No such thing as a free lunch (literal edition)

It never ceases to amaze me that people are surprised by things like this: Kids in England don’t like the healthy lunches the schools are serving them. Why are they surprised that kids will happily accept a change in their routine that is shoved down their throats. (Of course, the same people who pushed for these changes are equally happy to shove things down the throats of adults they disagree with, so I don’t know why I’m surprised by any of it.)

As I see it, there are four major variables that contribute to the quality and desirability of food:

  • taste
  • healthfulness
  • ease of preparation
  • cost

The contribution of each variable to a food’s desirability is dependent on the individual in question, obviously, but as a first approximation, desirability is directly proportional to taste, healthfulness, and ease of preparation, and it is inversely proportional to cost. In other words, people tend to want food that tastes good, is good for them, is easy to prepare, and is cheap.

The problem is that these are not independent variables. Ease of preparation requires preprocessing that degrades healthfulness (unless you want to eat all raw foods). Cheap ingredients don’t taste as good and aren’t as good for you as expensive ones; as a rule, you get what you pay for. The cheapest and easiest way to take cheap ingredients of poor quality and make them taste good is to add fat and sugar — both of which our biology attracts us to, because humans evolved in times of scarcity not abundance — and salt, which enhances whatever flavor is present. All three in too great a quantity are bad for you.

To make everyone happy in the school lunch wars, we’d have to serve lunches that meet all four criteria. Activists and most parents want food that’s healthy; kids want it to taste good; schools need to keep the preparation as simple as possible; and schools and most parents want to keep costs down. But there simply isn’t much food that is tasty, healthy, cheap, and easy. I agree that schools ought not be serving junk and calling it dinner, but anyone who wants to improve the overall quality of school lunches needs to start from a realistic assessment of what’s possible and be prepared to work within those constraints.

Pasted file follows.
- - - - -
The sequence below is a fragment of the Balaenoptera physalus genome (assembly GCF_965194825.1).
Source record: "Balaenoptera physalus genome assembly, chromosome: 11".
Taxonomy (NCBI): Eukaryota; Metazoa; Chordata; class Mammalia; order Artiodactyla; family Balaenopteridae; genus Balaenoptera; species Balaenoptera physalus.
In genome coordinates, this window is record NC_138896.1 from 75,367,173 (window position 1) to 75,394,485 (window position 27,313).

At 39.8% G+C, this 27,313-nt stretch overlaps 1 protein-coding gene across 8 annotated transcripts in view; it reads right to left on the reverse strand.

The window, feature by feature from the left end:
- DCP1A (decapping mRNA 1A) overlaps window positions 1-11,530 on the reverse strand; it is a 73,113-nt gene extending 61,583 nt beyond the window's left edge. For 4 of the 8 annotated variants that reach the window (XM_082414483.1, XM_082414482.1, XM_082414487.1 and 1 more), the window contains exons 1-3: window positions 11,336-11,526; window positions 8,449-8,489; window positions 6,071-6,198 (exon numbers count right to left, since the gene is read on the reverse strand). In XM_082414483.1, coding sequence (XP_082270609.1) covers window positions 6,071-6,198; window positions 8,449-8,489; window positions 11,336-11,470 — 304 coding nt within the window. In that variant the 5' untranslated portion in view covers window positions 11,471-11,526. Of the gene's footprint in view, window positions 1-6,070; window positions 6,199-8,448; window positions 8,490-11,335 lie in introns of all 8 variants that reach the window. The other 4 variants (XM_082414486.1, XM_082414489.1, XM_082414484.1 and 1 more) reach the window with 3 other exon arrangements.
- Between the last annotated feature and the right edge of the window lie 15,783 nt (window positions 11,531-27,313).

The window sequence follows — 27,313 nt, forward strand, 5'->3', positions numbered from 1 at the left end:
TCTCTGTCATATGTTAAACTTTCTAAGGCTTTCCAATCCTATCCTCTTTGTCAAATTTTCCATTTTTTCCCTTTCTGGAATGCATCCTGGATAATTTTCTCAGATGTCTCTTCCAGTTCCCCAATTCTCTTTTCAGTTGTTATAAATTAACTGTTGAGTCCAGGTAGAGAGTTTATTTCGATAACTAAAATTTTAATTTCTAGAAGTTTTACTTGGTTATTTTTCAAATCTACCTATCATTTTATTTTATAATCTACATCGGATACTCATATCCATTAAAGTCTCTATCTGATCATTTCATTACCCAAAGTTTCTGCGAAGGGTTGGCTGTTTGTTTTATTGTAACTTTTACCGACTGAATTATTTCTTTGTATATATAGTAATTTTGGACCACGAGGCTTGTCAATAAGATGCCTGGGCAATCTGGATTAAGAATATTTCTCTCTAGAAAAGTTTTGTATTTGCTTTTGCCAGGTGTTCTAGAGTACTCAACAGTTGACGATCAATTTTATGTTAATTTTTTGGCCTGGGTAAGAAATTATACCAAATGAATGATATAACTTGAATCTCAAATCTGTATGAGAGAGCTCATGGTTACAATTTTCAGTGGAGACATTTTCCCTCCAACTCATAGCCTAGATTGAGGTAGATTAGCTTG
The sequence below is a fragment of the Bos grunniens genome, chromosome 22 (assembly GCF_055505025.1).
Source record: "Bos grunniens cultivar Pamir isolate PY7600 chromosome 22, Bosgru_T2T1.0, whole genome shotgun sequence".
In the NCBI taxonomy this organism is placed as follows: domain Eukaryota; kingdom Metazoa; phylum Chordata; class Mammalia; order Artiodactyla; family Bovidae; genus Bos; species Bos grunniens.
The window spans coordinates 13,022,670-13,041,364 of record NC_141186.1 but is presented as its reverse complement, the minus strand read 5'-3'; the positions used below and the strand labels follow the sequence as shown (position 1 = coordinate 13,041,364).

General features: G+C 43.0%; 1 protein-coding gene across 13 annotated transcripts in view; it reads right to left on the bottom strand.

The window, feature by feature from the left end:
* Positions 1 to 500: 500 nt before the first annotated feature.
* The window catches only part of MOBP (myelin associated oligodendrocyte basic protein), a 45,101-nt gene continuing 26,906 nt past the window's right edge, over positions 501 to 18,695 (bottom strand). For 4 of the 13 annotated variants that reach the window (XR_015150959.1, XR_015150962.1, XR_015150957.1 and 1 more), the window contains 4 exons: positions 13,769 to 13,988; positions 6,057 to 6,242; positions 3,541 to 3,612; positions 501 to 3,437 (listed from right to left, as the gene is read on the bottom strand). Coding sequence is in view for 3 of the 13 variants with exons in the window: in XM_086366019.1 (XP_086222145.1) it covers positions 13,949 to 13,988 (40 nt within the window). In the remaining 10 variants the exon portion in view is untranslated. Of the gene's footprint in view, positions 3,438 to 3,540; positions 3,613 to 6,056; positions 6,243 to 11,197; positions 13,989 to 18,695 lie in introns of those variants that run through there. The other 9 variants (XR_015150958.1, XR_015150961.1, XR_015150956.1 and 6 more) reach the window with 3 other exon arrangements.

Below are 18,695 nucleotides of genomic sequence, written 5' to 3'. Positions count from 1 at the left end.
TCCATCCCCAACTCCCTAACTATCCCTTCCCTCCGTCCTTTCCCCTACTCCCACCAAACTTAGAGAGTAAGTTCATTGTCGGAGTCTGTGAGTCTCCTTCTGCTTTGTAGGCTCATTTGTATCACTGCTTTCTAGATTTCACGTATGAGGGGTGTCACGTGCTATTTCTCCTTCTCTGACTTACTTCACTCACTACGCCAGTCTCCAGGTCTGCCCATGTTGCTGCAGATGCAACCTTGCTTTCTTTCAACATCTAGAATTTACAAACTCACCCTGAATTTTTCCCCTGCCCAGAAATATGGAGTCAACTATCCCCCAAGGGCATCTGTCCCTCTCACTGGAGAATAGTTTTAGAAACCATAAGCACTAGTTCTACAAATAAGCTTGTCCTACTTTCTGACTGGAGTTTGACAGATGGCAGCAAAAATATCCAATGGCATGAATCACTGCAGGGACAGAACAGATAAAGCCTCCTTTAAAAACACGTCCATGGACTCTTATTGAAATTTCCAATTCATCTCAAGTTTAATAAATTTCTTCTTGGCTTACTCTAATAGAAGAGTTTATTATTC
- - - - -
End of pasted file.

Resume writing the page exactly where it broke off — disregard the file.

2 thoughts on “No such thing as a free lunch (literal edition)”

  1. I liked this line from the article: “Although Britons collectively are not yet as fat as Americans, they are the fattest people in Europe.”

    And Kevin Morgan is a blowhard. “Parents are giving their children packed lunches, which are invariably inferior from a nutritional point of view to the school meals from which they were recoiling,” he said.

    Yes, parents invariably give their kids inferior lunches. Stupid parents.

    Anyway, every now and then Nicole and I get down to this authentic Italian grocery store downtown, dish out the cash for all the expensive ingredients, and cook up something special back at home. Right there, you’ve got taste and healthfulness, and as for preparation, that’s just fun (because we don’t have to make 650 portions, I suppose). But cost? Yeah, cost is a big one. It’s the one people forget about when they get self-righteous about McDonalds.

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